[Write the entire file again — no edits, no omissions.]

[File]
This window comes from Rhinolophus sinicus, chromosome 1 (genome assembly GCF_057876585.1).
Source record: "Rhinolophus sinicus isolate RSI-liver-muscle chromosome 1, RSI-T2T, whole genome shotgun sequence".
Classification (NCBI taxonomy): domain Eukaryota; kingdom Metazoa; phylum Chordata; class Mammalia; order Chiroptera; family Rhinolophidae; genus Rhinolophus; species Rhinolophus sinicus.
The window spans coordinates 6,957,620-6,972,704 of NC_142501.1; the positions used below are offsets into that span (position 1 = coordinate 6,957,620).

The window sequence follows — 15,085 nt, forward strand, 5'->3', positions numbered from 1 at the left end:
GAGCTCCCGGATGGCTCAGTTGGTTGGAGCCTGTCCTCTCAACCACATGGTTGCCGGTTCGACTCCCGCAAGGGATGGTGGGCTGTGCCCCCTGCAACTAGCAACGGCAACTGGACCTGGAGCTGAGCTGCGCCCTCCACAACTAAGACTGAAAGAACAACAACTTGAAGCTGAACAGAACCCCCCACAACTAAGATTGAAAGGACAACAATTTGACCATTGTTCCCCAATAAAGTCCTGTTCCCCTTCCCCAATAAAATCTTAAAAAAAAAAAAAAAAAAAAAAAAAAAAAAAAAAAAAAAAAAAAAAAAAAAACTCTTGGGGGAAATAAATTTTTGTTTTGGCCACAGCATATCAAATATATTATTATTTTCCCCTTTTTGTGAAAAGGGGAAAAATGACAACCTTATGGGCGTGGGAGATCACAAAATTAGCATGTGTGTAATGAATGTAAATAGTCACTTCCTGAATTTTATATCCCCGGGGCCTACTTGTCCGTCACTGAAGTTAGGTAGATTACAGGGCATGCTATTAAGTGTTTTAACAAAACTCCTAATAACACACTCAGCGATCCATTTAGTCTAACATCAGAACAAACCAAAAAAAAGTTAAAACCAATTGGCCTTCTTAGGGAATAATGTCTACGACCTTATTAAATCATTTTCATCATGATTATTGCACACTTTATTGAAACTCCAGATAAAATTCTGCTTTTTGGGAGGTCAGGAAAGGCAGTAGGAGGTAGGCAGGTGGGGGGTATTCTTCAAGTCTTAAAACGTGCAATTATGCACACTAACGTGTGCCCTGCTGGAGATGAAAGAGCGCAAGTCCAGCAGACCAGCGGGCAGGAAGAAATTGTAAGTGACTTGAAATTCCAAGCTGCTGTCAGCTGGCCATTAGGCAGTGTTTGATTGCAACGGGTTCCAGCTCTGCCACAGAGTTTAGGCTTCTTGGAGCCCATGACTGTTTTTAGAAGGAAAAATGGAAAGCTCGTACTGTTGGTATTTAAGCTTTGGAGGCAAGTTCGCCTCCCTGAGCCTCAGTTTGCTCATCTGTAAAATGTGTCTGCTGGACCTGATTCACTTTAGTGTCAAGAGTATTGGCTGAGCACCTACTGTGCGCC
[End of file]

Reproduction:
This window comes from Rhinolophus sinicus, chromosome 1 (genome assembly GCF_057876585.1).
Source record: "Rhinolophus sinicus isolate RSI-liver-muscle chromosome 1, RSI-T2T, whole genome shotgun sequence".
Classification (NCBI taxonomy): domain Eukaryota; kingdom Metazoa; phylum Chordata; class Mammalia; order Chiroptera; family Rhinolophidae; genus Rhinolophus; species Rhinolophus sinicus.
The window spans coordinates 6,957,620-6,972,704 of NC_142501.1; the positions used below are offsets into that span (position 1 = coordinate 6,957,620).

The window sequence follows — 15,085 nt, forward strand, 5'->3', positions numbered from 1 at the left end:
GAGCTCCCGGATGGCTCAGTTGGTTGGAGCCTGTCCTCTCAACCACATGGTTGCCGGTTCGACTCCCGCAAGGGATGGTGGGCTGTGCCCCCTGCAACTAGCAACGGCAACTGGACCTGGAGCTGAGCTGCGCCCTCCACAACTAAGACTGAAAGAACAACAACTTGAAGCTGAACAGAACCCCCCACAACTAAGATTGAAAGGACAACAATTTGACCATTGTTCCCCAATAAAGTCCTGTTCCCCTTCCCCAATAAAATCTTAAAAAAAAAAAAAAAAAAAAAAAAAAAAAAAAAAAAAAAAAAAAAAAAAAAACTCTTGGGGGAAATAAATTTTTGTTTTGGCCACAGCATATCAAATATATTATTATTTTCCCCTTTTTGTGAAAAGGGGAAAAATGACAACCTTATGGGCGTGGGAGATCACAAAATTAGCATGTGTGTAATGAATGTAAATAGTCACTTCCTGAATTTTATATCCCCGGGGCCTACTTGTCCGTCACTGAAGTTAGGTAGATTACAGGGCATGCTATTAAGTGTTTTAACAAAACTCCTAATAACACACTCAGCGATCCATTTAGTCTAACATCAGAACAAACCAAAAAAAAGTTAAAACCAATTGGCCTTCTTAGGGAATAATGTCTACGACCTTATTAAATCATTTTCATCATGATTATTGCACACTTTATTGAAACTCCAGATAAAATTCTGCTTTTTGGGAGGTCAGGAAAGGCAGTAGGAGGTAGGCAGGTGGGGGGTATTCTTCAAGTCTTAAAACGTGCAATTATGCACACTAACGTGTGCCCTGCTGGAGATGAAAGAGCGCAAGTCCAGCAGACCAGCGGGCAGGAAGAAATTGTAAGTGACTTGAAATTCCAAGCTGCTGTCAGCTGGCCATTAGGCAGTGTTTGATTGCAACGGGTTCCAGCTCTGCCACAGAGTTTAGGCTTCTTGGAGCCCATGACTGTTTTTAGAAGGAAAAATGGAAAGCTCGTACTGTTGGTATTTAAGCTTTGGAGGCAAGTTCGCCTCCCTGAGCCTCAGTTTGCTCATCTGTAAAATGTGTCTGCTGGACCTGATTCACTTTAGTGTCAAGAGTATTGGCTGAGCACCTACTGTGCGCC